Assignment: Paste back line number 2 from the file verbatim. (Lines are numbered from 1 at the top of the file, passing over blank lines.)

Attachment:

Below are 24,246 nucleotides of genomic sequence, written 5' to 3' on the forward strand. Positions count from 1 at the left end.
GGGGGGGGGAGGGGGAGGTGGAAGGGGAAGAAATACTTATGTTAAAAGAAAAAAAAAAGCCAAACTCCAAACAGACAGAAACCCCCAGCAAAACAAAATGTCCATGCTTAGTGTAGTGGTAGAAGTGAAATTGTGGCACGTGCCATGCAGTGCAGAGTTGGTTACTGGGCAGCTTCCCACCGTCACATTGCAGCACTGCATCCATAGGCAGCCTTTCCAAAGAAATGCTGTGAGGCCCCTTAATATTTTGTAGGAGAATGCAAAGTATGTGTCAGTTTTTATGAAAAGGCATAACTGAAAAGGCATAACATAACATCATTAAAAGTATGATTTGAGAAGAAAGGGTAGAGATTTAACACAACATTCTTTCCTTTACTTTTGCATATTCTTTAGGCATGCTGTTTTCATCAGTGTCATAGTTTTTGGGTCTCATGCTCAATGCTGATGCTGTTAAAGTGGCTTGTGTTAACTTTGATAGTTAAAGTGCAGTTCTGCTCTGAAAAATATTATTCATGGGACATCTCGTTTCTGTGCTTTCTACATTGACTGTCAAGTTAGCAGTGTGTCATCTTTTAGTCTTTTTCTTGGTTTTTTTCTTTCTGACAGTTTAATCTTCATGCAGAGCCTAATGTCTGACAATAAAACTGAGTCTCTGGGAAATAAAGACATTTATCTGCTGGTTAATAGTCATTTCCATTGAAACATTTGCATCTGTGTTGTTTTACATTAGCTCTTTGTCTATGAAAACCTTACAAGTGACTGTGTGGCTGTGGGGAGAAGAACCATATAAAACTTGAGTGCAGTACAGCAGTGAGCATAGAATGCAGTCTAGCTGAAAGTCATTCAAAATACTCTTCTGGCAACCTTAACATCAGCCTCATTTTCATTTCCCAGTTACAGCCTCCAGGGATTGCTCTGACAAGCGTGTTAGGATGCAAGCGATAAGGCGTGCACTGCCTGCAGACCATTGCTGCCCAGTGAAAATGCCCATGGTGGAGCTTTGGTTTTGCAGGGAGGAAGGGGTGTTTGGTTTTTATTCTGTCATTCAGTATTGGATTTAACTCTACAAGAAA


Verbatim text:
GGGGGGGGGAGGGGGAGGTGGAAGGGGAAGAAATACTTATGTTAAAAGAAAAAAAAAAGCCAAACTCCAAACAGACAGAAACCCCCAGCAAAACAAAATGTCCATGCTTAGTGTAGTGGTAGAAGTGAAATTGTGGCACGTGCCATGCAGTGCAGAGTTGGTTACTGGGCAGCTTCCCACCGTCACATTGCAGCACTGCATCCATAGGCAGCCTTTCCAAAGAAATGCTGTGAGGCCCCTTAATATTTTGTAGGAGAATGCAAAGTATGTGTCAGTTTTTATGAAAAGGCATAACTGAAAAGGCATAACATAACATCATTAAAAGTATGATTTGAGAAGAAAGGGTAGAGATTTAACACAACATTCTTTCCTTTACTTTTGCATATTCTTTAGGCATGCTGTTTTCATCAGTGTCATAGTTTTTGGGTCTCATGCTCAATGCTGATGCTGTTAAAGTGGCTTGTGTTAACTTTGATAGTTAAAGTGCAGTTCTGCTCTGAAAAATATTATTCATGGGACATCTCGTTTCTGTGCTTTCTACATTGACTGTCAAGTTAGCAGTGTGTCATCTTTTAGTCTTTTTCTTGGTTTTTTTCTTTCTGACAGTTTAATCTTCATGCAGAGCCTAATGTCTGACAATAAAACTGAGTCTCTGGGAAATAAAGACATTTATCTGCTGGTTAATAGTCATTTCCATTGAAACATTTGCATCTGTGTTGTTTTACATTAGCTCTTTGTCTATGAAAACCTTACAAGTGACTGTGTGGCTGTGGGGAGAAGAACCATATAAAACTTGAGTGCAGTACAGCAGTGAGCATAGAATGCAGTCTAGCTGAAAGTCATTCAAAATACTCTTCTGGCAACCTTAACATCAGCCTCATTTTCATTTCCCAGTTACAGCCTCCAGGGATTGCTCTGACAAGCGTGTTAGGATGCAAGCGATAAGGCGTGCACTGCCTGCAGACCATTGCTGCCCAGTGAAAATGCCCATGGTGGAGCTTTGGTTTTGCAGGGAGGAAGGGGTGTTTGGTTTTTATTCTGTCATTCAGTATTGGATTTAACTCTACAAGAAA